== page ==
The appearance of the Duplass brothers (who also serve as executive producers) and Kumail Nanjiani as themselves in the opening scene suggests a very different kind of film than this is. It attempts to mirror reality in a different way, diving deep into this two-person relationship and how both parties are so intensely attracted to each other that, shortly after meeting for the first time, they are ready to tune out the rest of the world to achieve an unprecedented intimacy. Their night-long marathon is a captivating one which navigates a range of emotions and exposes their true aims that eventually overshadow whatever honesty they claim to project and share.

Shawkat is absolutely the right actress to play this character, having honed characters with unique perspectives on the world and an awkward approach to communication. Spanish actress Costa, a less established personality in America, is a very fitting on-screen companion, one who displays an immense passion for creative expression and at times a frightening energy that overwhelms her every impulse. The film’s title speaks to the sexual nature of its content, which is far from gratuitous but instead meant to truly explore what it looks like for intimacy to be created in a fast-forwarded manner. Co-written by Shawkat and director Miguel Arteta, whose past films have included “Cedar Rapids” and “Youth in Revolt,” this often dreamlike experience is one that’s very memorable and difficult to shake, traversing a vast array of feelings in its characters’ quest for a shared existence.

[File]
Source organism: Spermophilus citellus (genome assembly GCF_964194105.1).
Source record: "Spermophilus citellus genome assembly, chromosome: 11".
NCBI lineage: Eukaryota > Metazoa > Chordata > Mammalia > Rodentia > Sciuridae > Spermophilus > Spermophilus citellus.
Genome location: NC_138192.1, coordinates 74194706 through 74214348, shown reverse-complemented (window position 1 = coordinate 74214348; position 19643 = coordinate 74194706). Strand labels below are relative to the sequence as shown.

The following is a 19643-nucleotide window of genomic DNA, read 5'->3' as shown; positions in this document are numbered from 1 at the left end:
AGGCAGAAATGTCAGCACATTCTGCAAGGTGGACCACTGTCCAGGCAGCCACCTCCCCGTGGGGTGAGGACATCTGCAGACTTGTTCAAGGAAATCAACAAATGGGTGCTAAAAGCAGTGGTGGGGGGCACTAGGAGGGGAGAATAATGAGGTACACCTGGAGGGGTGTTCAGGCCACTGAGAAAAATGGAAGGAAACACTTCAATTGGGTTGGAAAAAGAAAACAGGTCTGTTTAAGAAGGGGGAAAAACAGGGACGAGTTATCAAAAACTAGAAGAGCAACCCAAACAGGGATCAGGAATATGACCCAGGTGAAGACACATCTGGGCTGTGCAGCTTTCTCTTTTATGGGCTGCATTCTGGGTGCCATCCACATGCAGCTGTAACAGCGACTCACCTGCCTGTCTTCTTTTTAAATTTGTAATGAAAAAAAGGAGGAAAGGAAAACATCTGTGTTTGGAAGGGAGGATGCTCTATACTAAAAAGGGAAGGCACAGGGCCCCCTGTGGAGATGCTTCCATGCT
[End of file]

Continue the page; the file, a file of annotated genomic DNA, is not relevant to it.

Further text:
Talking Tribeca: Virgins

I’ve had the pleasure this year of screening a number of selections from this year’s Tribeca Film Festival, which takes place April 18th-29th.

Directed by Keren Ben Rafael
International Narrative Competition